Wait for what? New Jersey Needs Pay Transparency Now

For far too long, women and minorities have been left behind in an ever-widening wealth gap. New Jersey has a chance to narrow the gap through equitable hiring practice regulations.  Assemblyman Paul Moriarity’s pay transparency bill (A3937) (as well as Assemblywoman Britnee Timberlake’s similar bill) would require employers to disclose “hourly wage or salary, or a range of the compensation” with each job posting. This saves time for both potential candidates and hiring managers as only applicants who find the compensation level satisfactory will then apply for the position. More importantly, it prevents the common (albeit unlawful) practice of short-changing new hires based on race, gender, immigration status or some other protected class. 

The bill was up for discussion in the Assembly Labor Committee on March 23, 2023 but did not receive a vote to move it out of committee. Powerful lobby interests such as the New Jersey Business & Industry Association are asking lawmakers to take a “little bit of a wait-and-see approach.” They have cited improper implementation in states that have passed similar bills as a concern. If they are truly worried about employers posting ranges that are too large or frivolous, the bill can be amended to require a good faith clause as found in the ordinance already adopted by Jersey City. However, the real reason seems to be that employers perceive the accountability measures outlined in the bill as a threat, as evidenced from the response from the Chamber of Commerce Southern New Jersey. The fact that industry lobbyists are proposing that there be no consequences for non-compliance should be a red flag for all.

Discriminatory practices in hiring such as inquiring about salary history and salary expectation work in favor of employers and increase pay disparity for women and minorities. In February of 2018, in his first executive order, Governor Murphy outlawed the practice of asking job applicants for salary history – the law took effect in 2020. By requiring employers to post compensation and wages, New Jersey will take the next step towards achieving pay equity. 

The compounding effect of the pay gap follows women and minorities throughout their lives into retirement. It is estimated that American women retire with overall income that is 70% of their male counterparts. They literally cannot afford to wait anymore. The legislature must take action now to make pay transparency the law of the land in New Jersey and hold violators accountable.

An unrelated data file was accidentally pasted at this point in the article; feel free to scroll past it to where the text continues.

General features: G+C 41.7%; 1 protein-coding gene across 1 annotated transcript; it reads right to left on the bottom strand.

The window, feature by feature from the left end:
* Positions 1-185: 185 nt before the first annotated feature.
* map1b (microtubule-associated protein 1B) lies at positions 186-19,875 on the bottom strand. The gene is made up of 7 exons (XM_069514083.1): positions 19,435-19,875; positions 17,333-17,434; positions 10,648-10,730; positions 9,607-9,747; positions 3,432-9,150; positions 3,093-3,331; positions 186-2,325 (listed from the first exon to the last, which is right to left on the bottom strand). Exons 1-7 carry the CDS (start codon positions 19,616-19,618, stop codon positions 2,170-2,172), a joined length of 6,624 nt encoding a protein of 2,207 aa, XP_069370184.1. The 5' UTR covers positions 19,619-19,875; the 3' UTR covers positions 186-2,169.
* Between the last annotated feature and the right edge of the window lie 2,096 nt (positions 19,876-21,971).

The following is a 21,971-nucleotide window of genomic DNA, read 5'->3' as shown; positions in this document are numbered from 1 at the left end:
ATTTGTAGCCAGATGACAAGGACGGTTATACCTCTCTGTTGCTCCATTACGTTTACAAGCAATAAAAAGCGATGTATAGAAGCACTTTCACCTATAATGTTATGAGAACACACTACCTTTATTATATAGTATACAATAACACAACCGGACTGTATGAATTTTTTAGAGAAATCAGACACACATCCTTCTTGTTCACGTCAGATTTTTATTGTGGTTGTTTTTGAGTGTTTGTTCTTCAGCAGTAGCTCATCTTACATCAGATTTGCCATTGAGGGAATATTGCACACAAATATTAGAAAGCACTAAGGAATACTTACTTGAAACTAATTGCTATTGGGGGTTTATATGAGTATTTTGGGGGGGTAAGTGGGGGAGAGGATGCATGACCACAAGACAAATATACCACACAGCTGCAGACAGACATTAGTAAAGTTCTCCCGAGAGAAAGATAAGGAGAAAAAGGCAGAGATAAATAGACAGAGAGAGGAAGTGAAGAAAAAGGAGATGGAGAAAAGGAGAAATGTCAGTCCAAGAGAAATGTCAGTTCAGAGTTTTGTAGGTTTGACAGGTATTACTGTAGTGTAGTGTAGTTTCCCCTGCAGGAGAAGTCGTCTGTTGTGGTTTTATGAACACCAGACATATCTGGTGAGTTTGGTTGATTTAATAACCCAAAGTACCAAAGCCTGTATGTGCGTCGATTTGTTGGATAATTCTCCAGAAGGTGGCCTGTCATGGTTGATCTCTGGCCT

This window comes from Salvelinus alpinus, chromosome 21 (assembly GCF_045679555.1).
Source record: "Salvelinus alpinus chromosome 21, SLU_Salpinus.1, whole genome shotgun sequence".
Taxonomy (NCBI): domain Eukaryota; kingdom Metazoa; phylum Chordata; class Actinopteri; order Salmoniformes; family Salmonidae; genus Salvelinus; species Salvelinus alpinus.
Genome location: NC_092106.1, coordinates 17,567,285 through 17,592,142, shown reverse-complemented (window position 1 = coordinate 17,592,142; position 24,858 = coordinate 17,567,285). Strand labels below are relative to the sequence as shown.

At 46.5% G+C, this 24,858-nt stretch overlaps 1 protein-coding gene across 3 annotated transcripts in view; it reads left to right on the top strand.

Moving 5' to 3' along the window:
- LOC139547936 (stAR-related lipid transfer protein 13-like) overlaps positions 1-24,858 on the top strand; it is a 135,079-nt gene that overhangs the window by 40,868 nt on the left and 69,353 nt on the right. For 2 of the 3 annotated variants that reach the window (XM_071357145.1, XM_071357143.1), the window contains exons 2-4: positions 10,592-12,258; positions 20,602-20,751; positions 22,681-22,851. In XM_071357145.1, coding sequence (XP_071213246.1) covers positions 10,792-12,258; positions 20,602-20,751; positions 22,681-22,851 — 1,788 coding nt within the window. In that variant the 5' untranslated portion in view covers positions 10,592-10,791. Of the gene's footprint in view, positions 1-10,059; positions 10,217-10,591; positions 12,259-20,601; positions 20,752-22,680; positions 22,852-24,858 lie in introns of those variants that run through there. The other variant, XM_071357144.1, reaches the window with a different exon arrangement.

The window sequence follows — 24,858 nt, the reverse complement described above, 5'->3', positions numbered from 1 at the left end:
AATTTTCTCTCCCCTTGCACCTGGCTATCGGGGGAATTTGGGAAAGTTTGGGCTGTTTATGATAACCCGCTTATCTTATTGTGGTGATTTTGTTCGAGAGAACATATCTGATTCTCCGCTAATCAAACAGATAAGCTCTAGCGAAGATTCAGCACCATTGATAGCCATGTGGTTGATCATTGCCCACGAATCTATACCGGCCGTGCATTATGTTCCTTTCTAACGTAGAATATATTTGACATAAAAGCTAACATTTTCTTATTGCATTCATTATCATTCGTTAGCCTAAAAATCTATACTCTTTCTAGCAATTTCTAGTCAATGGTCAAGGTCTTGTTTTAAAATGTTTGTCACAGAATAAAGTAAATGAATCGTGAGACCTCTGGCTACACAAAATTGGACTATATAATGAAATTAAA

Anjali Mehrotra serves on the board of the National Organization for Women (NOW) and is a member of the American Association of University Women (AAUW). Both organizations are leaders in the fight for pay equity.

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One response to “Wait for what? New Jersey Needs Pay Transparency Now”

  1. The gender pay gap is nonsense. Women don’t go into high risk jobs like nuclear engineering, petroleum engineering, chemical engineering, or even being carpenters, electricians or plumbers. Significantly more women are graduating college than men. Women are VOLUNTARILY taking jobs like teaching, social workers, psychologists, and the like. Why men and women go into different careers is a biological as well as sociological choice. Men are built differently than women, physically and mentally.

    College-graduated women in their 20s living in West Coast or East Coast cities (e.g., LA, NYC, D.C., Miami, San Francisco, etc.) usually out-earn college-graduated men in their 20s. by 17-20%.

    Then women get married and leave the workforce to raise children. Male incomes then start to skyrocket as they build their careers. The myth of a pay gap is just that–a myth. Women voluntarily choose their career and life paths. According to a number of studies, the pay gap in reality is about 9%.

    However, since men take more dangerous and higher pressure jobs overall, when it comes to being crushed, mutilated, electrocuted, or mangled at work, or higher rates of heart attacks and strokes, or other lifestyle diseases, men are at a distinct disadvantage. Most backbreaking, lethally dangerous jobs—roofer, logger, roustabout, and coal miner, to name a few—are done by men. That’s why men are paid more. They do the more dangerous or high pressure jobs.

    The Labor Department reports that nearly 5,000 American workers die from workplace accidents each year. Ninety percent, more than 4,400, ARE male. We are often reminded that only 24 women are CEOs of the Fortune 500. But what about the Unfortunate 4,400?

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